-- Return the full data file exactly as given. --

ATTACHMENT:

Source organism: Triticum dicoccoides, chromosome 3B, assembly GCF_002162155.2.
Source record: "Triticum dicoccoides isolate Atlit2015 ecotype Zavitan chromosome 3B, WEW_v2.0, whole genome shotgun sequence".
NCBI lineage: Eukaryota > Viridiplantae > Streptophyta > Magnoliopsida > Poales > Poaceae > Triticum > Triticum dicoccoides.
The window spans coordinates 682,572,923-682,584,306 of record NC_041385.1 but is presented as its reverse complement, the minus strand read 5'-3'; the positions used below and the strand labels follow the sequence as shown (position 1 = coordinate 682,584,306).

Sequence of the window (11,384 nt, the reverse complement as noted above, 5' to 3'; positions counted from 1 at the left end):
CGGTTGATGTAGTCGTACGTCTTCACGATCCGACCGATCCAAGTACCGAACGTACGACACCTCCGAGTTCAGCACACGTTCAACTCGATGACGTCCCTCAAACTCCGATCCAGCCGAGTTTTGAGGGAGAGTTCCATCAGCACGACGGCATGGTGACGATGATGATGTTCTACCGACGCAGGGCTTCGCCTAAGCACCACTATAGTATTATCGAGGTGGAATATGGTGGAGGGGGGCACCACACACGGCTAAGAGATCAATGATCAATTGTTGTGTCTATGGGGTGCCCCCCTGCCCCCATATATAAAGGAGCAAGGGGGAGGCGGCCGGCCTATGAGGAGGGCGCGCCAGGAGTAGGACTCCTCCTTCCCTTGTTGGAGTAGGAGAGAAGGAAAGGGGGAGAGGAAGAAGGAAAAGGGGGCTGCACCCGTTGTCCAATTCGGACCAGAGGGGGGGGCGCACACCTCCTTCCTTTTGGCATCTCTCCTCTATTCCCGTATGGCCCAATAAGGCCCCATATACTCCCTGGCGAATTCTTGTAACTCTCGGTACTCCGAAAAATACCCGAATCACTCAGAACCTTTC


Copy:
Source organism: Triticum dicoccoides, chromosome 3B, assembly GCF_002162155.2.
Source record: "Triticum dicoccoides isolate Atlit2015 ecotype Zavitan chromosome 3B, WEW_v2.0, whole genome shotgun sequence".
NCBI lineage: Eukaryota > Viridiplantae > Streptophyta > Magnoliopsida > Poales > Poaceae > Triticum > Triticum dicoccoides.
The window spans coordinates 682,572,923-682,584,306 of record NC_041385.1 but is presented as its reverse complement, the minus strand read 5'-3'; the positions used below and the strand labels follow the sequence as shown (position 1 = coordinate 682,584,306).

Sequence of the window (11,384 nt, the reverse complement as noted above, 5' to 3'; positions counted from 1 at the left end):
CGGTTGATGTAGTCGTACGTCTTCACGATCCGACCGATCCAAGTACCGAACGTACGACACCTCCGAGTTCAGCACACGTTCAACTCGATGACGTCCCTCAAACTCCGATCCAGCCGAGTTTTGAGGGAGAGTTCCATCAGCACGACGGCATGGTGACGATGATGATGTTCTACCGACGCAGGGCTTCGCCTAAGCACCACTATAGTATTATCGAGGTGGAATATGGTGGAGGGGGGCACCACACACGGCTAAGAGATCAATGATCAATTGTTGTGTCTATGGGGTGCCCCCCTGCCCCCATATATAAAGGAGCAAGGGGGAGGCGGCCGGCCTATGAGGAGGGCGCGCCAGGAGTAGGACTCCTCCTTCCCTTGTTGGAGTAGGAGAGAAGGAAAGGGGGAGAGGAAGAAGGAAAAGGGGGCTGCACCCGTTGTCCAATTCGGACCAGAGGGGGGGGCGCACACCTCCTTCCTTTTGGCATCTCTCCTCTATTCCCGTATGGCCCAATAAGGCCCCATATACTCCCTGGCGAATTCTTGTAACTCTCGGTACTCCGAAAAATACCCGAATCACTCAGAACCTTTC